What needs to be stressed here is that prior to Baran, no Marxist had ever suspected that capitalism was the cause of the poverty of the rest of the world. Not only had Marx and Engels failed to notice this momentous fact, but so had all of their followers. Yet this omission was certainly not due to Marx's lack of knowledge about, or interest in, the question of European colonies. In his writing on India, Marx shows himself under no illusions concerning the brutal and mercenary nature of British rule. He is also aware of the "misery and degradation" effected by the impact of British industry's "devastating effects" on India. Yet all of this is considered by Marx to be a dialectical necessity; that is to say, these effects were the unavoidable precondition of India's progress and advance – an example of the "creative destruction" that Schumpeter spoke of as the essence of capitalist dynamics. Or, as Marx put it in "On Colonialism": "The English bourgeoisie... will neither emancipate nor materially mend the social condition of the mass of the [Indian] people... but... what they will not fail to do is to lay down the material premises for both" the emancipation and the mending of this social condition.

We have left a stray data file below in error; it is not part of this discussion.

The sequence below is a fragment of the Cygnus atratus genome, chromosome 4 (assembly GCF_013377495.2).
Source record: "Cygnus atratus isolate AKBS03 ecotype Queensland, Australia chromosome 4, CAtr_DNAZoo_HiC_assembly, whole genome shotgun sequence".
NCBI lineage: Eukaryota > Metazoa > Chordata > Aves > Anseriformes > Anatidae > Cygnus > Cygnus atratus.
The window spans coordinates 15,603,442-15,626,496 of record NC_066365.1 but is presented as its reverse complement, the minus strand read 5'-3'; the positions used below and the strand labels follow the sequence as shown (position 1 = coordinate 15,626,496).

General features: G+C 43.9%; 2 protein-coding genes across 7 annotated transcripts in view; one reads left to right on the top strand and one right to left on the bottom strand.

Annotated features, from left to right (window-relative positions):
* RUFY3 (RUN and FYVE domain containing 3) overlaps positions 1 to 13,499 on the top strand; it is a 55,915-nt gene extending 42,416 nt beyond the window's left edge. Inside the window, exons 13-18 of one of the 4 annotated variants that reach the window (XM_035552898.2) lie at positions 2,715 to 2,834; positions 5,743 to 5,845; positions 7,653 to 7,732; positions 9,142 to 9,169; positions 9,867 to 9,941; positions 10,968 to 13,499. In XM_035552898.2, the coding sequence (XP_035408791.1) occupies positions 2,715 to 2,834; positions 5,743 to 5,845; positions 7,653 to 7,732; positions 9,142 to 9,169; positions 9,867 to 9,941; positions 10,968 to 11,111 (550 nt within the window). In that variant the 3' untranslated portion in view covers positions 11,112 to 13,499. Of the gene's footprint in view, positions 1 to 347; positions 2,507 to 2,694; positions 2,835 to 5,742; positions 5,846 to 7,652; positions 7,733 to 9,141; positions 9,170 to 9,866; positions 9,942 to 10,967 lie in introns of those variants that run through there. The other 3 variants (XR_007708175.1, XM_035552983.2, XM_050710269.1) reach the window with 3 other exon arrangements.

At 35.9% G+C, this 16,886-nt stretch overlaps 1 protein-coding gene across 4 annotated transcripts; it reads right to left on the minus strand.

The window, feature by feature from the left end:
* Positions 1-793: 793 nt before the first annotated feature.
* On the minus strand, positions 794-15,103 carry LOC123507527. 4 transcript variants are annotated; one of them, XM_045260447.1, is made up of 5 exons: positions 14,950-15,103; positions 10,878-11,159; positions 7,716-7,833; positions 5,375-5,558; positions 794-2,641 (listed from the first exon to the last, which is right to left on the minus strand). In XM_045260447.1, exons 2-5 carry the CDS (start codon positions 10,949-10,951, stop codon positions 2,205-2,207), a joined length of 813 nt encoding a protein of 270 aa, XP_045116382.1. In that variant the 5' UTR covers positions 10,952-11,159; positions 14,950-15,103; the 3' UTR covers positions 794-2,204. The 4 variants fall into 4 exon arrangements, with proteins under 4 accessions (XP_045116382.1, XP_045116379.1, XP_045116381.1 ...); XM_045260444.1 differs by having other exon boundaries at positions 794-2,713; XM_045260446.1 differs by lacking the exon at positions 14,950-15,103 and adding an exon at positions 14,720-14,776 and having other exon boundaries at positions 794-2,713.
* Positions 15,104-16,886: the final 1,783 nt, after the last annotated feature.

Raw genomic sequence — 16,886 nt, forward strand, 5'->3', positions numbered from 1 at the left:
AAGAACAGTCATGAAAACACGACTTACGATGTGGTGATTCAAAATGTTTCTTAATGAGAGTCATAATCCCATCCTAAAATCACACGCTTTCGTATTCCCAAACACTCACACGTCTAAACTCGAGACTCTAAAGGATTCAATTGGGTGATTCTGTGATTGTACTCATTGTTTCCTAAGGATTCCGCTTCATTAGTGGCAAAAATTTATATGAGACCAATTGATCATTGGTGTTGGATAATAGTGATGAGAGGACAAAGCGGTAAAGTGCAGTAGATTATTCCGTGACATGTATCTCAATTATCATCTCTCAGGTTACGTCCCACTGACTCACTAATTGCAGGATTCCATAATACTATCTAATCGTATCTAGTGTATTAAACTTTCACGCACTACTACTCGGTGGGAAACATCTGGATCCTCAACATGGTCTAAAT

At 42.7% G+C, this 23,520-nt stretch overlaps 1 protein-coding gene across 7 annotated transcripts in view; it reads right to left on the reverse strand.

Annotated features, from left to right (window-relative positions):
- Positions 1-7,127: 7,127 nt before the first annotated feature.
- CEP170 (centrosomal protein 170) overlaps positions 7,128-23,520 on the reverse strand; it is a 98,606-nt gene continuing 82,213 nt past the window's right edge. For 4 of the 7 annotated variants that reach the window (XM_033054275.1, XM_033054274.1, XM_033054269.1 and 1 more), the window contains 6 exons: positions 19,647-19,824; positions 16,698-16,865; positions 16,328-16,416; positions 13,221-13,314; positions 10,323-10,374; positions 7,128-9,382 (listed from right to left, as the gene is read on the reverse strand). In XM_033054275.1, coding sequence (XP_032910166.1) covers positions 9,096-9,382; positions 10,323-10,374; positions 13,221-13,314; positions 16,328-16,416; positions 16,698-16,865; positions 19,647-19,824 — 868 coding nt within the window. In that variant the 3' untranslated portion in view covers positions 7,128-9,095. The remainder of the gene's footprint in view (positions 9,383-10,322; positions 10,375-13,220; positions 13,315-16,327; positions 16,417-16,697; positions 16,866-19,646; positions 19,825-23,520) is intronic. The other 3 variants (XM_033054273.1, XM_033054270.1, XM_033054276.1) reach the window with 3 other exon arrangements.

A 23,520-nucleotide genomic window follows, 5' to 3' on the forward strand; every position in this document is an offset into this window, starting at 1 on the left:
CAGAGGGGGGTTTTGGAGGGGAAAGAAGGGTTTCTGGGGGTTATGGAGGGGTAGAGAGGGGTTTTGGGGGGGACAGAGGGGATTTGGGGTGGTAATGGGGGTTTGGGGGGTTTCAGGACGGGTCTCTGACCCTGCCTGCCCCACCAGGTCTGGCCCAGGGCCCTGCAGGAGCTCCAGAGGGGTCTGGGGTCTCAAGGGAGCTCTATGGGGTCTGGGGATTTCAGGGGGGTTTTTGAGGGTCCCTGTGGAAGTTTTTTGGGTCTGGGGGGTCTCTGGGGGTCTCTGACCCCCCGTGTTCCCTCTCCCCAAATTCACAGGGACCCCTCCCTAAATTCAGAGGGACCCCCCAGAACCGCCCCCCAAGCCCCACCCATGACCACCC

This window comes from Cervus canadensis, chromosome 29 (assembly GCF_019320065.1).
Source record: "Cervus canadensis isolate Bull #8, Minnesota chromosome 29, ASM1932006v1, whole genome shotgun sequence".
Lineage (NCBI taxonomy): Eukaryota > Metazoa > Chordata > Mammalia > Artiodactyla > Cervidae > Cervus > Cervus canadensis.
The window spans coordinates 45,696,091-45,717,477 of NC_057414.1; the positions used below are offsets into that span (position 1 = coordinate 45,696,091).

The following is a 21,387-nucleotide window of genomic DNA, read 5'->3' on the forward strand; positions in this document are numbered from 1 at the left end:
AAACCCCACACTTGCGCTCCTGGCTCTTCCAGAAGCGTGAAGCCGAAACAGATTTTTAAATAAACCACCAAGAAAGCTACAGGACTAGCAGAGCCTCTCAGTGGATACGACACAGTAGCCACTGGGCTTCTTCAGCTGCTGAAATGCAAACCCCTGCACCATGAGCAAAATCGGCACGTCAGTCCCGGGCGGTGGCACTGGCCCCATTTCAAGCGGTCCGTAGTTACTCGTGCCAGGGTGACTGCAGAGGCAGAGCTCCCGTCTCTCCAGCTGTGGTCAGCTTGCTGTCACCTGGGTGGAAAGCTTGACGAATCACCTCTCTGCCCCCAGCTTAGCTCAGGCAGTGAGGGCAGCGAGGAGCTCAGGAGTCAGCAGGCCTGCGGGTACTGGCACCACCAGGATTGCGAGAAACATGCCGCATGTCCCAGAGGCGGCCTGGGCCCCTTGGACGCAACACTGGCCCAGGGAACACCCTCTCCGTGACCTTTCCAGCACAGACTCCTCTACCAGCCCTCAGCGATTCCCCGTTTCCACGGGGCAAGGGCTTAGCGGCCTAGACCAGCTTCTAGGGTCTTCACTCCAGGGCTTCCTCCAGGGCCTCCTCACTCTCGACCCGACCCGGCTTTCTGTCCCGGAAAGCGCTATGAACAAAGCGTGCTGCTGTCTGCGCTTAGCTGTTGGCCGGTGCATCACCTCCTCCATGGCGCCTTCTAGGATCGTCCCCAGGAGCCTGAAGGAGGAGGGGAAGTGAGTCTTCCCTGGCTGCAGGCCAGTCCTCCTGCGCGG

The radical nature of Baran's reformulation of Marxist doctrine is obscured by an understandable tendency to confuse Baran's theory with Lenin's earlier theory of imperialism. In fact, the two have nothing in common. Lenin's theory had evolved in order to explain the continuing survival of capitalism into the early 20th century, and hence the delay of the coming of socialism. In Lenin's view, imperialism is not the cause of Third World immiserization, but rather a stopgap means of postponing immiserization in the capitalist countries themselves. It is the capitalist countries' way of keeping their own work force relatively prosperous – and hence politically placid – by selling surplus goods into captive colonial markets. It is not a way of exploiting, much less impoverishing, these colonies. It was rather a way "to bribe the upper strata of the proletariat, and... to... strengthen opportunism," as Lenin put it in "Imperialism: The Highest Stage of Capitalism" (International Publishers, 1933).

This gives us the proper perspective from which to judge the revolutionary quality of Baran's reformulation. For, in essence, what Baran has done is to globalize the traditional doctrine of immiserization so that, instead of applying to the workers of the advanced capitalist countries, it now came to apply to the entire population of those countries that have not achieved advanced capitalism. It was the rest of the world that was being impoverished by capitalism, not the workers of the advanced countries.